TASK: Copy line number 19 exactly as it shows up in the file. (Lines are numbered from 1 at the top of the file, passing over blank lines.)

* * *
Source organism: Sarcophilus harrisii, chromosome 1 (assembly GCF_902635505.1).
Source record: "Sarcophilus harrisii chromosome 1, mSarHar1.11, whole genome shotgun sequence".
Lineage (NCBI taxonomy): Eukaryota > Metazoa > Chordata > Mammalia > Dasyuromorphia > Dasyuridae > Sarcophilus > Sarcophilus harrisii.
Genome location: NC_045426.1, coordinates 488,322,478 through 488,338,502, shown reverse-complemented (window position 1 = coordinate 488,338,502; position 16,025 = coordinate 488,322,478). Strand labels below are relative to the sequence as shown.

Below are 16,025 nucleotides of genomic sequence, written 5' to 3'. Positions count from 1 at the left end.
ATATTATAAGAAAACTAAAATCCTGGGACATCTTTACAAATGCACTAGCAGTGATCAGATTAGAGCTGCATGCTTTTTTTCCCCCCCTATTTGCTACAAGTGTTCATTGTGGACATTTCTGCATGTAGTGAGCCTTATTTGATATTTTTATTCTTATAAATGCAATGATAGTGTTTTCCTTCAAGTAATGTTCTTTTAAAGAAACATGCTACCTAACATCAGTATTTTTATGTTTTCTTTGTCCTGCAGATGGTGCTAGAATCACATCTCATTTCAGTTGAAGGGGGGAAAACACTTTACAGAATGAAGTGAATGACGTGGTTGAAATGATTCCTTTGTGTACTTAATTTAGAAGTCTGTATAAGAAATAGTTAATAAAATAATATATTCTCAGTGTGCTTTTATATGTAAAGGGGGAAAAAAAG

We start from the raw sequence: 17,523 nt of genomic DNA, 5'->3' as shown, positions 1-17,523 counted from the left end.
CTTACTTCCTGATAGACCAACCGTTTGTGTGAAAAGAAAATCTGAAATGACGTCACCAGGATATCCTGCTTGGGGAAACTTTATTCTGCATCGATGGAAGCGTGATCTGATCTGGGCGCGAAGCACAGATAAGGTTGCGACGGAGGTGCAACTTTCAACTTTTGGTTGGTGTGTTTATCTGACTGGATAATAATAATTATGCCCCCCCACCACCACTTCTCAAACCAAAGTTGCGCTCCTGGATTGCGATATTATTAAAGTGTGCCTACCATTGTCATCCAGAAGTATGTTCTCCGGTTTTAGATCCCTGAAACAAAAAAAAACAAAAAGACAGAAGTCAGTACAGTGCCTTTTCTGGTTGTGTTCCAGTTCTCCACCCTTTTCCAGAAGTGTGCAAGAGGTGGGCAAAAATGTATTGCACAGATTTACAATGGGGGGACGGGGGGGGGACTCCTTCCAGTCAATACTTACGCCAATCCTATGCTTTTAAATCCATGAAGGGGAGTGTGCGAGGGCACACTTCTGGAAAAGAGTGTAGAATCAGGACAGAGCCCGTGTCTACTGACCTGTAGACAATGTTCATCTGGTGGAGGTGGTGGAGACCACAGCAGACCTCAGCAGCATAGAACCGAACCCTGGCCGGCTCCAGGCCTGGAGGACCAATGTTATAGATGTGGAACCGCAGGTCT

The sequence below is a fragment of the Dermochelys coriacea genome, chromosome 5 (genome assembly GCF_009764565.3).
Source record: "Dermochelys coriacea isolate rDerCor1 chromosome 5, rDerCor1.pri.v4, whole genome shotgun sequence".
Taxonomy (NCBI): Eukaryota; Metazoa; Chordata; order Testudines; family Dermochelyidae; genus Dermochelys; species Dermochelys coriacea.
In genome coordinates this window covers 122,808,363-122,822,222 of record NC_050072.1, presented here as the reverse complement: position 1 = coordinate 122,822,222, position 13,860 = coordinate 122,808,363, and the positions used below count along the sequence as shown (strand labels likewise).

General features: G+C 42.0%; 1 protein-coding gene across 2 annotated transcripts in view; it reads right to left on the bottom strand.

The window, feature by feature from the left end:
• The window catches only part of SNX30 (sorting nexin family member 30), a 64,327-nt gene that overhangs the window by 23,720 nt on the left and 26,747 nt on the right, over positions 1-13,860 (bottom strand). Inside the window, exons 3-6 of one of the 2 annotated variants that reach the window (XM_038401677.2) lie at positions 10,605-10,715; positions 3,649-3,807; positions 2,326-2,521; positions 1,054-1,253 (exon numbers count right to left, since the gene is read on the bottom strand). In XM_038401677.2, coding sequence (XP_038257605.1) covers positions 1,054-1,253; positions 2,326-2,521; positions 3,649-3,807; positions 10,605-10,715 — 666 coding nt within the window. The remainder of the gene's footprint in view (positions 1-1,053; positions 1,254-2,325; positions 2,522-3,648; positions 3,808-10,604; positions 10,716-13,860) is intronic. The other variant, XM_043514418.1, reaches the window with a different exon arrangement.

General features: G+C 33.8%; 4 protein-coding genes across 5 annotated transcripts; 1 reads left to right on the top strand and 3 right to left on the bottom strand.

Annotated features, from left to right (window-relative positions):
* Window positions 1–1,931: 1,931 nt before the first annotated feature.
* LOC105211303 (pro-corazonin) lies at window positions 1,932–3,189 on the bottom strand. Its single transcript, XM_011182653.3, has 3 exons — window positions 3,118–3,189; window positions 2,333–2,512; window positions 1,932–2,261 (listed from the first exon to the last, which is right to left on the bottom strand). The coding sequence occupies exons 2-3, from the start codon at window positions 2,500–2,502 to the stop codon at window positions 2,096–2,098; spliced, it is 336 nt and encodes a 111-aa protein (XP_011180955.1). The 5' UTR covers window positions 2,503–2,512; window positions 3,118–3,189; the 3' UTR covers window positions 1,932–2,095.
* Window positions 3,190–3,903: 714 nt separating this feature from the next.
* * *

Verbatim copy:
* LOC105211303 (pro-corazonin) lies at window positions 1,932–3,189 on the bottom strand. Its single transcript, XM_011182653.3, has 3 exons — window positions 3,118–3,189; window positions 2,333–2,512; window positions 1,932–2,261 (listed from the first exon to the last, which is right to left on the bottom strand). The coding sequence occupies exons 2-3, from the start codon at window positions 2,500–2,502 to the stop codon at window positions 2,096–2,098; spliced, it is 336 nt and encodes a 111-aa protein (XP_011180955.1). The 5' UTR covers window positions 2,503–2,512; window positions 3,118–3,189; the 3' UTR covers window positions 1,932–2,095.